Reef fish populations are conspicuous and essential components of coral reef ecosystems in the south Florida region. Recent precipitous declines in these populations are believed to be due to severe habitat degradation as well as significant increases in recreational and commercial fishing. The monitoring methodologies described in this document are necessary for understanding how natural and manmade stressors are changing reef fish populations and communities. These stressors will continue to increase, and understanding the responses of populations and communities will be critical for their sustainable management. This document provides the background behind and descriptions of the protocols developed for a collaborative, multi-agency effort to monitor reef fish populations in the Florida Keys and Dry Tortugas. Agencies involved include the National Oceanic and Atmospheric Administration Southeast Fisheries Science Center (NOAA Fisheries), Florida Fish and Wildlife Conservation Commission's Florida Fish and Wildlife Research Institute (FWRI), the University of Miami's Rosenstiel School of Marine and Atmospheric Science (UM-RSMAS), and the National Park Service (NPS). This collaborative effort is the culmination of nearly three decades of independent Florida Keys monitoring programs aimed at fish populations in the region.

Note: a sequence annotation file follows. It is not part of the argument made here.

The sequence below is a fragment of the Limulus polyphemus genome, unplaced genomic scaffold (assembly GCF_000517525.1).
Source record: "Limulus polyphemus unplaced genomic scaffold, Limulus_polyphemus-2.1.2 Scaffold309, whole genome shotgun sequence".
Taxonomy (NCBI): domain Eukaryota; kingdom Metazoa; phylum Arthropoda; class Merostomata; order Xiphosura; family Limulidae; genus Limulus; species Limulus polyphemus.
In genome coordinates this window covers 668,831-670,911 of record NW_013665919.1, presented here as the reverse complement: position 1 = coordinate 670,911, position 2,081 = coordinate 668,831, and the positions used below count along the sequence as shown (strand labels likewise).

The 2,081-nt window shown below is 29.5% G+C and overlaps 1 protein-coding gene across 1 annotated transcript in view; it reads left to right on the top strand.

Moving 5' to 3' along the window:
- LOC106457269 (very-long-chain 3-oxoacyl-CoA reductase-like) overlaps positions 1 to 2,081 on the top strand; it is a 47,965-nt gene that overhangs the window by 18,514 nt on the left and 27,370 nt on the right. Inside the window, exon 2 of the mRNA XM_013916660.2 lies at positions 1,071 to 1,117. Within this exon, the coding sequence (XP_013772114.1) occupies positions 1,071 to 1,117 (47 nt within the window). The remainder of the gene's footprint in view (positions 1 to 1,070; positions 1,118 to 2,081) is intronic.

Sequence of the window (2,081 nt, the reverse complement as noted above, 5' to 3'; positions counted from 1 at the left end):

This document first gives an overview of the objectives of the monitoring program, which are focused on tracking changes in the abundances, spatial distributions and size structures of exploited reef fish species and the reef fish community as a whole. These changes are evaluated each year with respect to the habitat features, the physical environment and potential management actions that may have affected the dynamics of the populations.
Citation: Brandt, M.E., N. Zurcher, A. Acosta, J.S. Ault, J.A. Bohnsack, M.W. Feeley, D.E. Harper, J.H. Hunt, T. Kellison, D.B. McClellan, M.E. Patterson, and S.G. Smith. 2009. A cooperative multi-agency reef fish monitoring protocol for the Florida Keys coral reef ecosystem. Natural Resource Report NPS/SFCN/NRR-2009/150. National Park Service, Fort Collins, Colorado.